‘I feel far away from her,’ he said. ‘It’s hard to make her understand.’ - Gatsby explains to Nick that he wants Daisy to deny she had ever loved Tom, and then marry him from her old home in Louisville. He is determined ‘to fix everything just the way it was before’. Gatsby’s sentiments highlight his unreal image of Daisy, as well as heightening the pathos of fixing his passion on someone too shallow to appreciate it

he wanted to recover something, some idea of himself, perhaps, that had gone into loving Daisy. - Gatsby’s search for something undefined, but which Daisy represents or embodies, is like a ‘quest’. This undermines the notion that Gatsby’s pursuit of Daisy is born out of true love, but suggests rather that she is being exploited to restore a lost reality. The language used here, is highly abstract and symbolic:

  • ‘a secret place above the trees’
  • ‘gulp down the incomparable milk of wonder’
  • ‘wed his unutterable visions to her perishable breath’
  • ‘she blossomed for him like a flower and the incarnation was complete.’

One autumn night, five years before - This account of a kiss between Daisy and Gatsby is yet another disruption of the chronology, and it seems that this is a memory being recounted by Gatsby in the novel’s ‘present’ (just after the party which Daisy and Tom attended together). Moreover, it is a memory with visionary or surreal elements such as the ‘ladder’ of housing blocks.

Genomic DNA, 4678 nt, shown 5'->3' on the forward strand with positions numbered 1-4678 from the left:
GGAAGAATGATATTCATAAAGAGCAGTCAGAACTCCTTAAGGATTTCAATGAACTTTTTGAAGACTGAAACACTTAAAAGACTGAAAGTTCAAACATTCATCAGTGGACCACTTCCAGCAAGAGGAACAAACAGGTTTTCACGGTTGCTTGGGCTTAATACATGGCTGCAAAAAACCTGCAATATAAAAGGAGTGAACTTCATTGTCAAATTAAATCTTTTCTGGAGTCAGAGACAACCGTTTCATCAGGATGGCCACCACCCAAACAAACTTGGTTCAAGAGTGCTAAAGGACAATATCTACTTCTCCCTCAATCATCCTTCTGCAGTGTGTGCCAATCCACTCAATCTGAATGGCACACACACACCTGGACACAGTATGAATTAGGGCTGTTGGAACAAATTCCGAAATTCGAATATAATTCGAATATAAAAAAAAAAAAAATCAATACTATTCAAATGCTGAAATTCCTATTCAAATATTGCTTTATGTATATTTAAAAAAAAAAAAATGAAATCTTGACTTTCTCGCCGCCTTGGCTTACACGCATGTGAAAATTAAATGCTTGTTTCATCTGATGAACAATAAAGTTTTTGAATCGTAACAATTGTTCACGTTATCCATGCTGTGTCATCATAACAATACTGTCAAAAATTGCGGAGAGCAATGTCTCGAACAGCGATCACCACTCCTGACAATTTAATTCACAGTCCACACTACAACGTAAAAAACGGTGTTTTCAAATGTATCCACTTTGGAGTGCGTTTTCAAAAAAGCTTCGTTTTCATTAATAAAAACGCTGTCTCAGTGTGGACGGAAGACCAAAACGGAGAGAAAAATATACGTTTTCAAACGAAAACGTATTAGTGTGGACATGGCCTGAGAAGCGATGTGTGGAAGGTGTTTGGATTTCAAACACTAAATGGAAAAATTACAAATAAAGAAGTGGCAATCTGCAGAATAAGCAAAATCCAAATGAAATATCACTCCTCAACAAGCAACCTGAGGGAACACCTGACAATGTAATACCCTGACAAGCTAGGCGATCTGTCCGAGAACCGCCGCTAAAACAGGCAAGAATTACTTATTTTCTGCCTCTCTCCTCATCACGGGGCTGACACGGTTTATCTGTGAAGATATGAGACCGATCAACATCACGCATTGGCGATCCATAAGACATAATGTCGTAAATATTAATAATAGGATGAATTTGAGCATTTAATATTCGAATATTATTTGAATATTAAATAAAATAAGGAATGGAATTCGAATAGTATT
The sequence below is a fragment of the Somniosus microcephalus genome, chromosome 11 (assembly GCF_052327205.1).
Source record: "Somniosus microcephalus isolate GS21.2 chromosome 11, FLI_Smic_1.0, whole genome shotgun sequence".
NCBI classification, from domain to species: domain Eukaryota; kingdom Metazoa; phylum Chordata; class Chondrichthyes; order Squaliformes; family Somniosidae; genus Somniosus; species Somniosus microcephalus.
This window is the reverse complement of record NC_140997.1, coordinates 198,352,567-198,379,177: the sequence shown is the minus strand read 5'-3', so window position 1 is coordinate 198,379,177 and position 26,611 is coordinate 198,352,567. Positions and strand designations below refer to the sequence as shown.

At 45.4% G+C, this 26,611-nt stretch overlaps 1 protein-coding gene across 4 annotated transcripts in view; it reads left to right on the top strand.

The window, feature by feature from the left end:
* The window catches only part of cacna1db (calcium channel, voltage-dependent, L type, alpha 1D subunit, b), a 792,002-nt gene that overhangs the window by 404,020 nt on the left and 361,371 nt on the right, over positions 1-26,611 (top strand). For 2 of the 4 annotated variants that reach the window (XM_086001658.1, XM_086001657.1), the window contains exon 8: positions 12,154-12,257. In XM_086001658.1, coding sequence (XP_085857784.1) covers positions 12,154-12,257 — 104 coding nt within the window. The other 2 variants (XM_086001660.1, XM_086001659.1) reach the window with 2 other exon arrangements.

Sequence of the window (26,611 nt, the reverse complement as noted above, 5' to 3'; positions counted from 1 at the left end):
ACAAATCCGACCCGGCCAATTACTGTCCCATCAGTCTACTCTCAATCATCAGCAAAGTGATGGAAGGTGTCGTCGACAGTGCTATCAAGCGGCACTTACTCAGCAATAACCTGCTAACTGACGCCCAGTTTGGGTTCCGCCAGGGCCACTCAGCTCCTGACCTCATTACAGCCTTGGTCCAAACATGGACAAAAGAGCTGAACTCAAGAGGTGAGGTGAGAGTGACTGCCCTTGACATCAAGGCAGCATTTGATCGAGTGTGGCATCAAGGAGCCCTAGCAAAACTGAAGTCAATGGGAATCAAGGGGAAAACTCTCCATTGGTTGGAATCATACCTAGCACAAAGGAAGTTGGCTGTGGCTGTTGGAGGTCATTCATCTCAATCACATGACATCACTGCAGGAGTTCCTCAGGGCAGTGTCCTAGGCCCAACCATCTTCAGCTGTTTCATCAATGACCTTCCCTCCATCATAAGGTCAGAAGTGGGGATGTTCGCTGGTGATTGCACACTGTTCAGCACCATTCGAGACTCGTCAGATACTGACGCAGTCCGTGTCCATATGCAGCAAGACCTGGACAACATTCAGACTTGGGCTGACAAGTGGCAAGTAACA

when he kissed this girl … the incarnation was complete – 

  • The use of ‘wed’ is developed in Chapter 8 as Gatsby says he ‘felt married to her, that was all.’
  • The idea that his mind will ‘never romp’ may be interpreted as a limiting experience, a ‘fall’ from the divine, anchoring Gatsby to the mortal ‘perishable’ world. (See,-Adam-and-Eve,-'Second-Adam'?jump=h2-2)
  • Nevertheless, the use of flower imagery ‘blossomed’ presents this as a positive idea
  • The question of what has been incarnated is left unresolved.

an elusive rhythm, a fragment of lost words … uncommunicable for ever. - Nick’s own sense of loss is prompted by Gatsby’s determination to recover and reinstate the past. The loss is all the more terrible because neither Gatsby nor Nick knows what they have lost. The elusiveness of memory and understanding is part of the tragedy of this novel, and is revisited in the final lines: ‘It eluded us then, but that’s no matter…’

Investigating Chapter 6

  • What parallels can you draw between Gatsby and Cody?
  • Using the details in this chapter, add to the timeline created from Chapter 4
  • How are colour and light imagery used to describe the events of the ‘autumn night’?
  • How do you interpret the idea of something that has been lost?
    • What do you think it is?
    • How can it be recovered?